Lord Frost, the Prime Minister’s European adviser, responded to the stance taken by EU national leaders at a Brussels summit on Thursday.
In a series of tweets, Lord Frost said he was “disappointed” by the summit’s conclusions and “surprised” that the bloc “is no longer determined to work” intensively “to achieve a future partnership”.
2/3 Also surprised by the suggestion that in order to get a deal all future moves have to come from the UK. This is an unusual approach to conducting a negotiation.
– David Frost (@DavidGHFrost) October 15, 2020
This came after a call for the EU’s chief negotiator to “step up” talks with the UK was taken out of the draft summit conclusions by EU leaders and replaced with “continue”.
Lord Frost added: “Also surprised by the suggestion that in order to get a deal all future initiatives have to come from the UK.
“It’s an unusual approach to conducting a negotiation. ”
Lord Frost has revealed that Mr Johnson will deliver his own reaction to the EU summit conclusions on Friday.
The prime minister has already raised the prospect of withdrawing from negotiations by setting this week’s Brussels meeting as the deadline to reach a deal.
At their summit in the Belgian capital, EU leaders called on the UK “to take the necessary steps to make an agreement possible”.
They also expressed “concern” that progress in the ongoing negotiations between the UK and the EU was “still not sufficient for a deal to be reached”.
The leaders agreed that the 27 member states and EU institutions should “step up work on readiness and readiness at all levels and for all outcomes”, before the possibility of the Brexi transition period ending December 31 without agreement on future relationship.
The leaders called on the European Commission to “timely review unilateral and time-limited emergency measures that are in the EU’s interest” due to the prospect of a no-deal outcome.
European Council President Charles Michel, at a press conference after leaders’ Brexit talks, said the bloc was “100% united”.
“We are united and determined to reach an agreement, but not at any cost,” he added.
Michel Barnier, the EU’s chief negotiator, echoed this position and told the press conference that differences remained between the two sides on the so-called level playing field commitments, governance issues. and fishing.
He added that the EU was ready to continue negotiations “until the last possible day”.
“We want to give these discussions every chance to succeed in order to reach an agreement,” he said.
Mr Barnier also raised the prospect of a two-week extension of Mr Johnson’s October 15 deadline, adding that his team would travel to London for talks next week and host negotiations in Brussels next week. next.
He also insisted that his officials are “ready to speed up negotiations”, contrary to Lord Frost’s tweets.
The gathering of EU leaders in Brussels on Thursday was interrupted by the fact that European Commission President Ursula von der Leyen had to withdraw from the summit after a member of her staff tested positive for coronavirus.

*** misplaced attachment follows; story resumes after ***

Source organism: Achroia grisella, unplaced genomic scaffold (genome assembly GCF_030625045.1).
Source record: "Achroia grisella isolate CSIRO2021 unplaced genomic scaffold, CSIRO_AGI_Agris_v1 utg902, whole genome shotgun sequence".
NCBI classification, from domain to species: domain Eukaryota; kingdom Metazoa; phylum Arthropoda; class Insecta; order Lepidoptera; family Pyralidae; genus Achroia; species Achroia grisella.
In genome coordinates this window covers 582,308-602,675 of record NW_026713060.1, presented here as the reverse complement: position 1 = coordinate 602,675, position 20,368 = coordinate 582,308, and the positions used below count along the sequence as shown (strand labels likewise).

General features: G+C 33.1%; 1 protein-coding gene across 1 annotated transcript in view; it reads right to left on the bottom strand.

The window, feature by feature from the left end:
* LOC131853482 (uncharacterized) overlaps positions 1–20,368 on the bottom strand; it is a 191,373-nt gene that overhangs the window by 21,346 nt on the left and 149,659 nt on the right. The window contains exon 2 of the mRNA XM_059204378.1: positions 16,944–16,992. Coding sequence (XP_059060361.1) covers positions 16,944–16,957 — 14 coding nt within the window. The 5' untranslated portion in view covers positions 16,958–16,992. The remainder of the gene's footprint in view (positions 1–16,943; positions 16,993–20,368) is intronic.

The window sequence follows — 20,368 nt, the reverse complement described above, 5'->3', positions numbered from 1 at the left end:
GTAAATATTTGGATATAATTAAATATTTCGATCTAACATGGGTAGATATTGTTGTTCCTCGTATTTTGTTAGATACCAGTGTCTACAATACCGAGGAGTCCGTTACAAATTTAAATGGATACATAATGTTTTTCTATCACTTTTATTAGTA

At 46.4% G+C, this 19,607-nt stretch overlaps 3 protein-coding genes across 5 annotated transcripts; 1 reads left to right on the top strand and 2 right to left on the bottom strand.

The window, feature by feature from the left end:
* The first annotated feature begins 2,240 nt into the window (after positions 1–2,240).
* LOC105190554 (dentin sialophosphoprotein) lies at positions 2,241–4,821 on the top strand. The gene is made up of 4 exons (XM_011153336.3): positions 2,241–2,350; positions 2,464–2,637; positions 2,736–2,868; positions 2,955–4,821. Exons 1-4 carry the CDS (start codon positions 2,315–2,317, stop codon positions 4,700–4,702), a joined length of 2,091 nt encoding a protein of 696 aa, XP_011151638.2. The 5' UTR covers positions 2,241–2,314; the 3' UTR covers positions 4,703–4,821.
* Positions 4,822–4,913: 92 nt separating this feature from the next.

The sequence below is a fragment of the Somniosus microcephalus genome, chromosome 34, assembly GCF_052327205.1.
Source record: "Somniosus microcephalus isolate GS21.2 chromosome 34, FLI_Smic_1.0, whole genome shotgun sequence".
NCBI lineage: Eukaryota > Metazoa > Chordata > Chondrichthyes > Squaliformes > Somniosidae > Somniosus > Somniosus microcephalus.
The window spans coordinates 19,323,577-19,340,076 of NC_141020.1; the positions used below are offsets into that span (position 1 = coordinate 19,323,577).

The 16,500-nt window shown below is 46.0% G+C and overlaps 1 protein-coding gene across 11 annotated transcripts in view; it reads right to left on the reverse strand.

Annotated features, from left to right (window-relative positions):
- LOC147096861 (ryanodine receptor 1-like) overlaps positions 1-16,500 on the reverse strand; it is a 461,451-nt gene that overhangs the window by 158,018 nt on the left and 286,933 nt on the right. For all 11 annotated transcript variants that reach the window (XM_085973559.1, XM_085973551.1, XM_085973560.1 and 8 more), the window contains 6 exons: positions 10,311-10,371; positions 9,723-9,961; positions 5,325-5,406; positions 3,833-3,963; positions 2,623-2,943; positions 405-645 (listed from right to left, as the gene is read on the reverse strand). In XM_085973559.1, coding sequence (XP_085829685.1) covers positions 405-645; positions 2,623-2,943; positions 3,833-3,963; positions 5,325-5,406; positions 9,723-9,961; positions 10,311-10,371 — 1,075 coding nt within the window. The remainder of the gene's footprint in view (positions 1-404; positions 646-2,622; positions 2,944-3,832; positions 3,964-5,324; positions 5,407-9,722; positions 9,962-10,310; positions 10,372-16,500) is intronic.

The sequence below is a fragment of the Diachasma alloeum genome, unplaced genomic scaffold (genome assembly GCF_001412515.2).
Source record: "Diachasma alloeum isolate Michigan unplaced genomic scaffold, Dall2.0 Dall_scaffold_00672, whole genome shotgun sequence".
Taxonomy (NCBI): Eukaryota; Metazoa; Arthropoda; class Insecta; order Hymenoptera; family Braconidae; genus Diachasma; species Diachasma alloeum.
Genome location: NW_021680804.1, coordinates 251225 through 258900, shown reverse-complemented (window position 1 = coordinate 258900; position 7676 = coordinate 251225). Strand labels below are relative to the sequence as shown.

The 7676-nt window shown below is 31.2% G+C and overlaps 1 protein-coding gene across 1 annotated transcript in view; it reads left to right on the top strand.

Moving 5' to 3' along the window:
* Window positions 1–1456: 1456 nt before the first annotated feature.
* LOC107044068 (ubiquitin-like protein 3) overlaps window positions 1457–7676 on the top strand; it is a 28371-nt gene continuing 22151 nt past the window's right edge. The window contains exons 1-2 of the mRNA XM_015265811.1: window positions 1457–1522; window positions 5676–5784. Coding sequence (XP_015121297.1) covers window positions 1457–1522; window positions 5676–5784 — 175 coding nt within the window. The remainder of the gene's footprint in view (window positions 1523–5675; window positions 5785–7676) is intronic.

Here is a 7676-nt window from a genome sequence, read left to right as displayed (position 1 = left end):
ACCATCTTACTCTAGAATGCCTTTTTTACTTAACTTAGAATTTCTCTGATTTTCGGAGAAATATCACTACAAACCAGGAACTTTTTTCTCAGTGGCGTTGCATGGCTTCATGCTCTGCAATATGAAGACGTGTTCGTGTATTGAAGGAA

She posted on Twitter: “I have just been informed that a member of my front office has tested positive for Covid-19 this morning.
“I myself tested negative. However, as a precaution, I immediately left the European Council to isolate myself. ”
On the eve of Thursday’s EU summit, Mr Johnson had a telephone interview with Ms von der Leyen and Mr Michel.
During the call, the prime minister “noted the desirability of a deal” but “expressed disappointment that further progress had not been made in the past two weeks,” a door said. – speech of Downing Street.
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On Thursday, Irish Foreign Minister Simon Coveney said he thought “an agreement could be reached”, but admitted that the UK and the EU remained “miles away from one of the ‘other’ on the issue of fisheries.
“There is a lot of hard work to do and I think it will take weeks rather than days to finalize this,” he said at a meeting of the Irish parliamentary committee.
“I hope that by the beginning of November, we will be in the space of an agreement in sight. ”
On Brexit, the message from the European Union is a bit mixed – to talk about negotiations, but also to say that the compromise must come from the United Kingdom.
Analysis: is an agreement certain? Definitely not!
By Adam Parsons, Europe correspondent
Wanting more discussions, but avoiding the word “step up”. Talk about progress followed by statements of deadlock.
The only thing that united them was the expression “we want a deal but not at any cost”.
Variants of this turn of phrase came from officials and leaders, including Chief Negotiator Michel Barnier, European Council President Charles Michel, and Commission President Ursula von der Leyen.
And yet, perhaps the most symbolic moment of that day was not what Von der Leyen said, but what she did – walk away from the meeting to isolate herself in her apartment at the top. of the Berlaymont building.
The truth is, no matter how big Brexit is, most Europeans now see it as insignificant next to the damage caused by the coronavirus.
The mood among many sources is that they want a deal not only because of the economic benefits but also to be done and done.
The big exception is French President Emmanuel Macron – who reiterated today that he would not “sacrifice” his country’s fishermen if he thought their rights were limited.
Is an agreement therefore possible? Yes. It’s possible? May be. But is it certain? Definitely not. The European Council today called on its members to “step up” preparations for a no-deal Brexit.